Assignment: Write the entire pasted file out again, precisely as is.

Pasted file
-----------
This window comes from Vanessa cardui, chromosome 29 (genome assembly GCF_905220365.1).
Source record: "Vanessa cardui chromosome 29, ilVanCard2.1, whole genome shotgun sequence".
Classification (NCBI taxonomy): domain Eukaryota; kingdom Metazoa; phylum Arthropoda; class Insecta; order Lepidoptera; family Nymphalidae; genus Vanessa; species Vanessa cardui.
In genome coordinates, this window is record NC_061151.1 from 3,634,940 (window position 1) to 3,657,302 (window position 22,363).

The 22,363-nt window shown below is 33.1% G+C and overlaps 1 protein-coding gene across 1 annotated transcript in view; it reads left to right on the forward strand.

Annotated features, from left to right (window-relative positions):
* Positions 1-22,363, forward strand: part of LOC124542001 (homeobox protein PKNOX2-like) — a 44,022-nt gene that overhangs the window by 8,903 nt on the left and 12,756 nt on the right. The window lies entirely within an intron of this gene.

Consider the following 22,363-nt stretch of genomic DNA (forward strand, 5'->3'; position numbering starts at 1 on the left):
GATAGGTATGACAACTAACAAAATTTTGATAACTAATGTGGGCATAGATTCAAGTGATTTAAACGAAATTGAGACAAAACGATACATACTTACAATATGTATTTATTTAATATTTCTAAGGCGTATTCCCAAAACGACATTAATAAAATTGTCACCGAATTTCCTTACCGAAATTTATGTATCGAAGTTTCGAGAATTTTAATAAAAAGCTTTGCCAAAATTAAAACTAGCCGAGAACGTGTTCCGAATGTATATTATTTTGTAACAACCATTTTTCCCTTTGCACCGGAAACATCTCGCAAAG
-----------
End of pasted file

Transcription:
This window comes from Vanessa cardui, chromosome 29 (genome assembly GCF_905220365.1).
Source record: "Vanessa cardui chromosome 29, ilVanCard2.1, whole genome shotgun sequence".
Classification (NCBI taxonomy): domain Eukaryota; kingdom Metazoa; phylum Arthropoda; class Insecta; order Lepidoptera; family Nymphalidae; genus Vanessa; species Vanessa cardui.
In genome coordinates, this window is record NC_061151.1 from 3,634,940 (window position 1) to 3,657,302 (window position 22,363).

The 22,363-nt window shown below is 33.1% G+C and overlaps 1 protein-coding gene across 1 annotated transcript in view; it reads left to right on the forward strand.

Annotated features, from left to right (window-relative positions):
* Positions 1-22,363, forward strand: part of LOC124542001 (homeobox protein PKNOX2-like) — a 44,022-nt gene that overhangs the window by 8,903 nt on the left and 12,756 nt on the right. The window lies entirely within an intron of this gene.

Consider the following 22,363-nt stretch of genomic DNA (forward strand, 5'->3'; position numbering starts at 1 on the left):
GATAGGTATGACAACTAACAAAATTTTGATAACTAATGTGGGCATAGATTCAAGTGATTTAAACGAAATTGAGACAAAACGATACATACTTACAATATGTATTTATTTAATATTTCTAAGGCGTATTCCCAAAACGACATTAATAAAATTGTCACCGAATTTCCTTACCGAAATTTATGTATCGAAGTTTCGAGAATTTTAATAAAAAGCTTTGCCAAAATTAAAACTAGCCGAGAACGTGTTCCGAATGTATATTATTTTGTAACAACCATTTTTCCCTTTGCACCGGAAACATCTCGCAAAG